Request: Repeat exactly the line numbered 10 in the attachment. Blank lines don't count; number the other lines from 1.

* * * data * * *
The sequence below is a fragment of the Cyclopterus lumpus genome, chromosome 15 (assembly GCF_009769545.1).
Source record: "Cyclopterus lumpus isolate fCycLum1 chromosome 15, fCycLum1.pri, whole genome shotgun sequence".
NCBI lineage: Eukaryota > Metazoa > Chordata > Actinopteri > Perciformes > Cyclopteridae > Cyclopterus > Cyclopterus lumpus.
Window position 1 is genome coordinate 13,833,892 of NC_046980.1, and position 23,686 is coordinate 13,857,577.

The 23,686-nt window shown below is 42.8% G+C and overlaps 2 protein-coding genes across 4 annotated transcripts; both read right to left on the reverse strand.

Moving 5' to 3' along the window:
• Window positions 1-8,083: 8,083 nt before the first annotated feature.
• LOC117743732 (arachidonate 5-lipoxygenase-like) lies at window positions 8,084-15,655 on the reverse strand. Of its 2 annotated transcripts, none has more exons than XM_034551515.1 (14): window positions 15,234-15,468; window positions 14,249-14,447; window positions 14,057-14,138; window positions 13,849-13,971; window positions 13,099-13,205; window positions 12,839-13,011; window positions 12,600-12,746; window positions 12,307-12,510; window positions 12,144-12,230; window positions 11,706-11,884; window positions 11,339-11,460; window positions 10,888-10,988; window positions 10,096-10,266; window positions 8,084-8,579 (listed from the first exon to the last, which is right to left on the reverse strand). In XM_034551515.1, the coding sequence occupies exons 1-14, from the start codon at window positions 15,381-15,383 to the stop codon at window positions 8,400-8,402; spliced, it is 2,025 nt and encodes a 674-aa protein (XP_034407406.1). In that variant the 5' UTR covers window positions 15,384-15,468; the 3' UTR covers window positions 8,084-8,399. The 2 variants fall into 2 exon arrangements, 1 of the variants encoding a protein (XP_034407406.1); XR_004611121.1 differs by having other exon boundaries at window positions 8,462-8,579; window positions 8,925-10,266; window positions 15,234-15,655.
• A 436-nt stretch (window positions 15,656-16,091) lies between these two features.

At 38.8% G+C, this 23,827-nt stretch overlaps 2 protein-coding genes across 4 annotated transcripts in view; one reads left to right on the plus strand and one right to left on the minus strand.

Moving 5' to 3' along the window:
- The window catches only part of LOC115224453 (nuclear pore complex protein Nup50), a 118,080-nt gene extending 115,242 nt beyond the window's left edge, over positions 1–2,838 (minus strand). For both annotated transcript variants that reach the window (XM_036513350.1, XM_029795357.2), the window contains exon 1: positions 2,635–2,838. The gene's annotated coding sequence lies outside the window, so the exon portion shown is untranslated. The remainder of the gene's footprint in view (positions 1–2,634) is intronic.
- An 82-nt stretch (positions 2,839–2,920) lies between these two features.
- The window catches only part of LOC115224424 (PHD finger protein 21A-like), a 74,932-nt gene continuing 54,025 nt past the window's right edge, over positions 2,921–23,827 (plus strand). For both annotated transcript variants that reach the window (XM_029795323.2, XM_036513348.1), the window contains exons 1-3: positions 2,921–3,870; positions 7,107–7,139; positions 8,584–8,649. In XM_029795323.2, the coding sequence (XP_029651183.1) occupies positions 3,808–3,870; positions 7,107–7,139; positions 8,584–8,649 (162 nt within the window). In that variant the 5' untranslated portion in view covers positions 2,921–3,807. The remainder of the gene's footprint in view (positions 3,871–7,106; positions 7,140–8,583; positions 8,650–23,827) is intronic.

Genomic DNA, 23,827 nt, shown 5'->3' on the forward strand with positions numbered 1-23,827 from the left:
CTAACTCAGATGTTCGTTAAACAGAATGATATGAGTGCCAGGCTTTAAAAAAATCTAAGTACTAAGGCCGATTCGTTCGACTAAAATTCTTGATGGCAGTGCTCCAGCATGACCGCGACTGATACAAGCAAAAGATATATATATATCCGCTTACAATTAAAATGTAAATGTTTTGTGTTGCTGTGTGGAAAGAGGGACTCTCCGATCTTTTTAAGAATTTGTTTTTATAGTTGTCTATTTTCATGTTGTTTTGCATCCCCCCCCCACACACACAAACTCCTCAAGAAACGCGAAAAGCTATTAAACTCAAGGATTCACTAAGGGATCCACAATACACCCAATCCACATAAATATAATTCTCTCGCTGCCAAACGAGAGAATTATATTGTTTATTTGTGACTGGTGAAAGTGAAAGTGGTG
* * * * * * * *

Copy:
At 38.8% G+C, this 23,827-nt stretch overlaps 2 protein-coding genes across 4 annotated transcripts in view; one reads left to right on the plus strand and one right to left on the minus strand.